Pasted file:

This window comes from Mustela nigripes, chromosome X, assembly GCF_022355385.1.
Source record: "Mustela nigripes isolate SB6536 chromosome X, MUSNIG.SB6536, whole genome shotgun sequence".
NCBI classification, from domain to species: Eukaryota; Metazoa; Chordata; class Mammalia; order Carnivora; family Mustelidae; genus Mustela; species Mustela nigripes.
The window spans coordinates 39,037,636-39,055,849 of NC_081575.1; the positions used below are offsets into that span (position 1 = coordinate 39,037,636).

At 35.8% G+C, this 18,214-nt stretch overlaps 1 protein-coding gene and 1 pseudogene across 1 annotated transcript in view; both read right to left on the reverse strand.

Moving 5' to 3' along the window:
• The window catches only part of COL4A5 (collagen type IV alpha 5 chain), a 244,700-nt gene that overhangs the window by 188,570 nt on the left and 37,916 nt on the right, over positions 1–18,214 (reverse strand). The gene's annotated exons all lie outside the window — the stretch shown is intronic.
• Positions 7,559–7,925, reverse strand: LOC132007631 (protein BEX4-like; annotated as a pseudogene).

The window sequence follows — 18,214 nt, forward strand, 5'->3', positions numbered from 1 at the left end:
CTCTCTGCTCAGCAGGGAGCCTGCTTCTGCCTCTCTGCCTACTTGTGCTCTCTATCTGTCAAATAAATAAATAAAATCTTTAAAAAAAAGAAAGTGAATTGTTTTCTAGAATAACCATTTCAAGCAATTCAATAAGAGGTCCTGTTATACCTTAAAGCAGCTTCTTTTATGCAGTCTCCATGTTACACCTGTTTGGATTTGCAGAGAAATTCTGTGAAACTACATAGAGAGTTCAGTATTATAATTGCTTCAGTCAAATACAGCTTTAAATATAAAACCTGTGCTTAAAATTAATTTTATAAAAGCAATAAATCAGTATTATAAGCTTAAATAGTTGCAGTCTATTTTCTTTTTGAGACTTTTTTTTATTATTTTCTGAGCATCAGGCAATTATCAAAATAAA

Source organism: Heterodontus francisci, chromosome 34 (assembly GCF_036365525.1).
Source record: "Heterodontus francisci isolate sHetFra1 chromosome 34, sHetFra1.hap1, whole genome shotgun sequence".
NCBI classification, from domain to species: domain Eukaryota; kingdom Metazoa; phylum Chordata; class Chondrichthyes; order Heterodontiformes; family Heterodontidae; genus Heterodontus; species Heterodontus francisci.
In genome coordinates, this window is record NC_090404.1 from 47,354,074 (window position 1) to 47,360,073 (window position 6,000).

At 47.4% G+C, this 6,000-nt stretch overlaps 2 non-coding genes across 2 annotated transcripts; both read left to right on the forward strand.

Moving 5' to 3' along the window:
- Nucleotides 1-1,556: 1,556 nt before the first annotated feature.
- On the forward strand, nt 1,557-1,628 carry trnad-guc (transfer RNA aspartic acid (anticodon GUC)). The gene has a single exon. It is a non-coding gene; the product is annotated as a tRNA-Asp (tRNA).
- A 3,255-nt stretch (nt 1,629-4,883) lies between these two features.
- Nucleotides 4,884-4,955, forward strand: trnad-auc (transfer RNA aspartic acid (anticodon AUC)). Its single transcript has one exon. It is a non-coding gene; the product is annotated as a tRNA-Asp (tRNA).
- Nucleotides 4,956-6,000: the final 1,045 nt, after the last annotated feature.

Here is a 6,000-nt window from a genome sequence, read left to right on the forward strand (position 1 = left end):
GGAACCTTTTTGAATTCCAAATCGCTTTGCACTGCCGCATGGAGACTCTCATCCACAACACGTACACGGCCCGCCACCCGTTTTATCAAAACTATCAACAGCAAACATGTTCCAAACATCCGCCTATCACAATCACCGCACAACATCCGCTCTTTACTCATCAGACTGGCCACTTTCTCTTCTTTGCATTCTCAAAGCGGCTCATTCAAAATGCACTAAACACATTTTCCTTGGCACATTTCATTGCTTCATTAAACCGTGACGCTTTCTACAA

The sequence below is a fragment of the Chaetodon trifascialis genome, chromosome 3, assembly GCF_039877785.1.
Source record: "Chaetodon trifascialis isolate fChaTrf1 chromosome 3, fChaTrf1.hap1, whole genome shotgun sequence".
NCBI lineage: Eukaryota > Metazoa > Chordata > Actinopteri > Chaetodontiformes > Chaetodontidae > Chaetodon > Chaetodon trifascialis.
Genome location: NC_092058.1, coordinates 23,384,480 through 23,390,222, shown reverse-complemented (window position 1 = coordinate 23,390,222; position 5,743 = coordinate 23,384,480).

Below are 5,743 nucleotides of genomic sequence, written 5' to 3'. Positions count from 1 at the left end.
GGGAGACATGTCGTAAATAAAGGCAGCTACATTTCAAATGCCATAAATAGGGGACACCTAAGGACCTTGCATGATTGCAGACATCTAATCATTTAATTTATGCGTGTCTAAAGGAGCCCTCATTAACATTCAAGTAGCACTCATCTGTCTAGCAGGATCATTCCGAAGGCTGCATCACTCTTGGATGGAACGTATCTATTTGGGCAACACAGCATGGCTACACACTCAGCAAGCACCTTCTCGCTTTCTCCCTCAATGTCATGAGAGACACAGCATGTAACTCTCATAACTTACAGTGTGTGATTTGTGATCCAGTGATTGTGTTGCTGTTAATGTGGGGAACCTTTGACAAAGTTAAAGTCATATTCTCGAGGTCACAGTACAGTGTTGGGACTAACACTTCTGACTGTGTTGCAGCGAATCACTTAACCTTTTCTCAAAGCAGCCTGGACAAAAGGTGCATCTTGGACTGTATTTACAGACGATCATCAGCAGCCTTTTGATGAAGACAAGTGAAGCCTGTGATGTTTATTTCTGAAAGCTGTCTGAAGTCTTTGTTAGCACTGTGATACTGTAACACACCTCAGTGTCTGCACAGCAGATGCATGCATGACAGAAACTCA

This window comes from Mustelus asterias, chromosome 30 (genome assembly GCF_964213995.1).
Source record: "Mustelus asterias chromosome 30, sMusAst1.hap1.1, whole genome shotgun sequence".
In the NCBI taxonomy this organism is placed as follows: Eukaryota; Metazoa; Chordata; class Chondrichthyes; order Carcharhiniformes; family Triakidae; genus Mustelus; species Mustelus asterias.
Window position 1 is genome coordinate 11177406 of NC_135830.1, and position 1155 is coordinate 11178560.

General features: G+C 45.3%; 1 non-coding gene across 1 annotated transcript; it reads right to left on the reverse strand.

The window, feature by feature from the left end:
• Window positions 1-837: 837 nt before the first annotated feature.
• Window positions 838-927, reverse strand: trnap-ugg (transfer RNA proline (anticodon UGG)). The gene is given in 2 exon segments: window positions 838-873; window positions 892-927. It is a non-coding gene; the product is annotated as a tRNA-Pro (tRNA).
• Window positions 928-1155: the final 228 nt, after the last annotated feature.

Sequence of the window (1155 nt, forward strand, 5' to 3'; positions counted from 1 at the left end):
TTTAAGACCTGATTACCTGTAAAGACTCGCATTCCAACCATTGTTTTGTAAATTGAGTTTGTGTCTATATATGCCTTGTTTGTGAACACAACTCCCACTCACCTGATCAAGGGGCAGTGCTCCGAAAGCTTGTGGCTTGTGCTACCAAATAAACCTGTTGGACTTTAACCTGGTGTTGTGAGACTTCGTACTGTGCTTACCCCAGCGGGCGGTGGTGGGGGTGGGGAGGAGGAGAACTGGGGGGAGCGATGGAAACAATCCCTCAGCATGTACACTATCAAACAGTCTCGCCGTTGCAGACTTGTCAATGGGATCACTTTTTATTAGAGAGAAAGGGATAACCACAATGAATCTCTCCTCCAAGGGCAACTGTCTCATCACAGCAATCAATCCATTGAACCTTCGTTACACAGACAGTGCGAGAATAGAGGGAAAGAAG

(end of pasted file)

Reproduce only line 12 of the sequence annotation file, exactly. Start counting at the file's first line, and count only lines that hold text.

Source record: "Heterodontus francisci isolate sHetFra1 chromosome 34, sHetFra1.hap1, whole genome shotgun sequence".